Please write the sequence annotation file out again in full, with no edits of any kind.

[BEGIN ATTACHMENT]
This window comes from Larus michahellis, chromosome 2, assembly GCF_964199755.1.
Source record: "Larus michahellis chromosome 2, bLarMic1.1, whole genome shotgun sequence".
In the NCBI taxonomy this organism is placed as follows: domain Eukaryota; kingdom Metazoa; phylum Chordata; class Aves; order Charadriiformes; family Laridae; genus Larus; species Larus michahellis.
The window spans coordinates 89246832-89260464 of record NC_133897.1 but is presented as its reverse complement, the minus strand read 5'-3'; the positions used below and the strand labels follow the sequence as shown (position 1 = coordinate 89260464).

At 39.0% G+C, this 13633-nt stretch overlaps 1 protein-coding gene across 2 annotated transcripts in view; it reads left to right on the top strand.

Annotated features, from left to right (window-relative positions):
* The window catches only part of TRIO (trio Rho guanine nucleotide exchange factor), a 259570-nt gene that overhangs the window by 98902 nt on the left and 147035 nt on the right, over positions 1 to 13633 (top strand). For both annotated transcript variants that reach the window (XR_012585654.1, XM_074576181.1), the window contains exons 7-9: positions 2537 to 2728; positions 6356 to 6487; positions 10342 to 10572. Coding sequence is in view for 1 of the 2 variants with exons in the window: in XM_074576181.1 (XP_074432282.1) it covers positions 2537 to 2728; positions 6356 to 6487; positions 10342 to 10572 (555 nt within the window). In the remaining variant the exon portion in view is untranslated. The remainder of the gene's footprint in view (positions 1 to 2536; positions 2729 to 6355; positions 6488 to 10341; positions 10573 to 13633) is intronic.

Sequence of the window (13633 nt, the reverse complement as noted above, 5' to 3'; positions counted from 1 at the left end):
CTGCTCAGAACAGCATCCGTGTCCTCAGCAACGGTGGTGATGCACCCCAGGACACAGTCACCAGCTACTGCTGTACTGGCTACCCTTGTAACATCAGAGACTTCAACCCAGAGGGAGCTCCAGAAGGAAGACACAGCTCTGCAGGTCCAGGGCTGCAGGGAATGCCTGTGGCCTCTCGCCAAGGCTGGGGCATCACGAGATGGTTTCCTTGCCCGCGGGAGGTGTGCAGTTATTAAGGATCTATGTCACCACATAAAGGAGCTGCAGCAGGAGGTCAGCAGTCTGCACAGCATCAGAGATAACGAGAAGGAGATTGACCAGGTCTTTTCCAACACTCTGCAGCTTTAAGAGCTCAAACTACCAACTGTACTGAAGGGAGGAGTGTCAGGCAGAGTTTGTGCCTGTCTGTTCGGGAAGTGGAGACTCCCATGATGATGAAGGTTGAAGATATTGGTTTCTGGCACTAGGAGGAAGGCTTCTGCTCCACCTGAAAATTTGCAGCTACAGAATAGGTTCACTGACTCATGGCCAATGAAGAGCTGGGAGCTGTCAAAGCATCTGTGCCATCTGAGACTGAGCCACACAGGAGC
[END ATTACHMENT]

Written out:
This window comes from Larus michahellis, chromosome 2, assembly GCF_964199755.1.
Source record: "Larus michahellis chromosome 2, bLarMic1.1, whole genome shotgun sequence".
In the NCBI taxonomy this organism is placed as follows: domain Eukaryota; kingdom Metazoa; phylum Chordata; class Aves; order Charadriiformes; family Laridae; genus Larus; species Larus michahellis.
The window spans coordinates 89246832-89260464 of record NC_133897.1 but is presented as its reverse complement, the minus strand read 5'-3'; the positions used below and the strand labels follow the sequence as shown (position 1 = coordinate 89260464).

At 39.0% G+C, this 13633-nt stretch overlaps 1 protein-coding gene across 2 annotated transcripts in view; it reads left to right on the top strand.

Annotated features, from left to right (window-relative positions):
* The window catches only part of TRIO (trio Rho guanine nucleotide exchange factor), a 259570-nt gene that overhangs the window by 98902 nt on the left and 147035 nt on the right, over positions 1 to 13633 (top strand). For both annotated transcript variants that reach the window (XR_012585654.1, XM_074576181.1), the window contains exons 7-9: positions 2537 to 2728; positions 6356 to 6487; positions 10342 to 10572. Coding sequence is in view for 1 of the 2 variants with exons in the window: in XM_074576181.1 (XP_074432282.1) it covers positions 2537 to 2728; positions 6356 to 6487; positions 10342 to 10572 (555 nt within the window). In the remaining variant the exon portion in view is untranslated. The remainder of the gene's footprint in view (positions 1 to 2536; positions 2729 to 6355; positions 6488 to 10341; positions 10573 to 13633) is intronic.

Sequence of the window (13633 nt, the reverse complement as noted above, 5' to 3'; positions counted from 1 at the left end):
CTGCTCAGAACAGCATCCGTGTCCTCAGCAACGGTGGTGATGCACCCCAGGACACAGTCACCAGCTACTGCTGTACTGGCTACCCTTGTAACATCAGAGACTTCAACCCAGAGGGAGCTCCAGAAGGAAGACACAGCTCTGCAGGTCCAGGGCTGCAGGGAATGCCTGTGGCCTCTCGCCAAGGCTGGGGCATCACGAGATGGTTTCCTTGCCCGCGGGAGGTGTGCAGTTATTAAGGATCTATGTCACCACATAAAGGAGCTGCAGCAGGAGGTCAGCAGTCTGCACAGCATCAGAGATAACGAGAAGGAGATTGACCAGGTCTTTTCCAACACTCTGCAGCTTTAAGAGCTCAAACTACCAACTGTACTGAAGGGAGGAGTGTCAGGCAGAGTTTGTGCCTGTCTGTTCGGGAAGTGGAGACTCCCATGATGATGAAGGTTGAAGATATTGGTTTCTGGCACTAGGAGGAAGGCTTCTGCTCCACCTGAAAATTTGCAGCTACAGAATAGGTTCACTGACTCATGGCCAATGAAGAGCTGGGAGCTGTCAAAGCATCTGTGCCATCTGAGACTGAGCCACACAGGAGC